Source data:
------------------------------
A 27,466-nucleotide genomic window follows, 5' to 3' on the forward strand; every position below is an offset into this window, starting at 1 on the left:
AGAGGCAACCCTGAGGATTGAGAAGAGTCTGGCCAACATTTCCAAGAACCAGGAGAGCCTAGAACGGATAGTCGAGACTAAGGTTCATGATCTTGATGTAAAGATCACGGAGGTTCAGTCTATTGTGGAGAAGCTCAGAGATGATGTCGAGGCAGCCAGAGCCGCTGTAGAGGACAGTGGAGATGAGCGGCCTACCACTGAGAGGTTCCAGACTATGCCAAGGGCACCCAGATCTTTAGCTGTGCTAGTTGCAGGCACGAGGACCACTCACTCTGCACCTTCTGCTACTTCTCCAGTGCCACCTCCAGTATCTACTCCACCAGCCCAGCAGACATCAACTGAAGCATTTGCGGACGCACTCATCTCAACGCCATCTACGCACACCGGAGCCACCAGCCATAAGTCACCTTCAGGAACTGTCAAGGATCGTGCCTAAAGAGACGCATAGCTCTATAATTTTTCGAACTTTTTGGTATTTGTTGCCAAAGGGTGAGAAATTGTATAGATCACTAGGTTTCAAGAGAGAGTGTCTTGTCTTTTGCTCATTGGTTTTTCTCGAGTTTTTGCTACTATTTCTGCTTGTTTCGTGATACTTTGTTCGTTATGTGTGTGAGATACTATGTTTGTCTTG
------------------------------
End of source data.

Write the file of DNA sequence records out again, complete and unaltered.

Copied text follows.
A 27,466-nucleotide genomic window follows, 5' to 3' on the forward strand; every position below is an offset into this window, starting at 1 on the left:
AGAGGCAACCCTGAGGATTGAGAAGAGTCTGGCCAACATTTCCAAGAACCAGGAGAGCCTAGAACGGATAGTCGAGACTAAGGTTCATGATCTTGATGTAAAGATCACGGAGGTTCAGTCTATTGTGGAGAAGCTCAGAGATGATGTCGAGGCAGCCAGAGCCGCTGTAGAGGACAGTGGAGATGAGCGGCCTACCACTGAGAGGTTCCAGACTATGCCAAGGGCACCCAGATCTTTAGCTGTGCTAGTTGCAGGCACGAGGACCACTCACTCTGCACCTTCTGCTACTTCTCCAGTGCCACCTCCAGTATCTACTCCACCAGCCCAGCAGACATCAACTGAAGCATTTGCGGACGCACTCATCTCAACGCCATCTACGCACACCGGAGCCACCAGCCATAAGTCACCTTCAGGAACTGTCAAGGATCGTGCCTAAAGAGACGCATAGCTCTATAATTTTTCGAACTTTTTGGTATTTGTTGCCAAAGGGTGAGAAATTGTATAGATCACTAGGTTTCAAGAGAGAGTGTCTTGTCTTTTGCTCATTGGTTTTTCTCGAGTTTTTGCTACTATTTCTGCTTGTTTCGTGATACTTTGTTCGTTATGTGTGTGAGATACTATGTTTGTCTTG